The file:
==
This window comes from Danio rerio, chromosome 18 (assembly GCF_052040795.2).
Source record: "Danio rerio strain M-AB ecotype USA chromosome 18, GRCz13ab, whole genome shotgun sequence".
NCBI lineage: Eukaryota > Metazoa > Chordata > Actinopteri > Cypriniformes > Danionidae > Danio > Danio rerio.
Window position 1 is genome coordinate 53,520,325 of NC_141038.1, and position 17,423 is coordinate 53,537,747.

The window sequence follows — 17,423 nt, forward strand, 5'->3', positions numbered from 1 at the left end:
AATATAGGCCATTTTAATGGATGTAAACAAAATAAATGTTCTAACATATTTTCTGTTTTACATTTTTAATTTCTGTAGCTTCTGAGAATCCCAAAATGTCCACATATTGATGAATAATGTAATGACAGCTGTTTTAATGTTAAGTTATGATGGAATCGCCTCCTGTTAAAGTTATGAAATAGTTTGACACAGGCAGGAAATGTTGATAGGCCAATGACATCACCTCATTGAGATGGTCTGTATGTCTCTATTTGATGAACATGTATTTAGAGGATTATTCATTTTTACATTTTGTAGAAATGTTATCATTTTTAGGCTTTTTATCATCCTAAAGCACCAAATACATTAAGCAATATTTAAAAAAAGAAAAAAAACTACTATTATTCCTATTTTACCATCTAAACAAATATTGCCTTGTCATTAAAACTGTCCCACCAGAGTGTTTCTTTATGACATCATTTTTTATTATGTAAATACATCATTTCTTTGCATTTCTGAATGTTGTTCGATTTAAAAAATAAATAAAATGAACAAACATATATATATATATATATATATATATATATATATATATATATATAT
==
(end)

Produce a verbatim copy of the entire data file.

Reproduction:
This window comes from Danio rerio, chromosome 18 (assembly GCF_052040795.2).
Source record: "Danio rerio strain M-AB ecotype USA chromosome 18, GRCz13ab, whole genome shotgun sequence".
NCBI lineage: Eukaryota > Metazoa > Chordata > Actinopteri > Cypriniformes > Danionidae > Danio > Danio rerio.
Window position 1 is genome coordinate 53,520,325 of NC_141038.1, and position 17,423 is coordinate 53,537,747.

The window sequence follows — 17,423 nt, forward strand, 5'->3', positions numbered from 1 at the left end:
AATATAGGCCATTTTAATGGATGTAAACAAAATAAATGTTCTAACATATTTTCTGTTTTACATTTTTAATTTCTGTAGCTTCTGAGAATCCCAAAATGTCCACATATTGATGAATAATGTAATGACAGCTGTTTTAATGTTAAGTTATGATGGAATCGCCTCCTGTTAAAGTTATGAAATAGTTTGACACAGGCAGGAAATGTTGATAGGCCAATGACATCACCTCATTGAGATGGTCTGTATGTCTCTATTTGATGAACATGTATTTAGAGGATTATTCATTTTTACATTTTGTAGAAATGTTATCATTTTTAGGCTTTTTATCATCCTAAAGCACCAAATACATTAAGCAATATTTAAAAAAAGAAAAAAAACTACTATTATTCCTATTTTACCATCTAAACAAATATTGCCTTGTCATTAAAACTGTCCCACCAGAGTGTTTCTTTATGACATCATTTTTTATTATGTAAATACATCATTTCTTTGCATTTCTGAATGTTGTTCGATTTAAAAAATAAATAAAATGAACAAACATATATATATATATATATATATATATATATATATATATATATATAT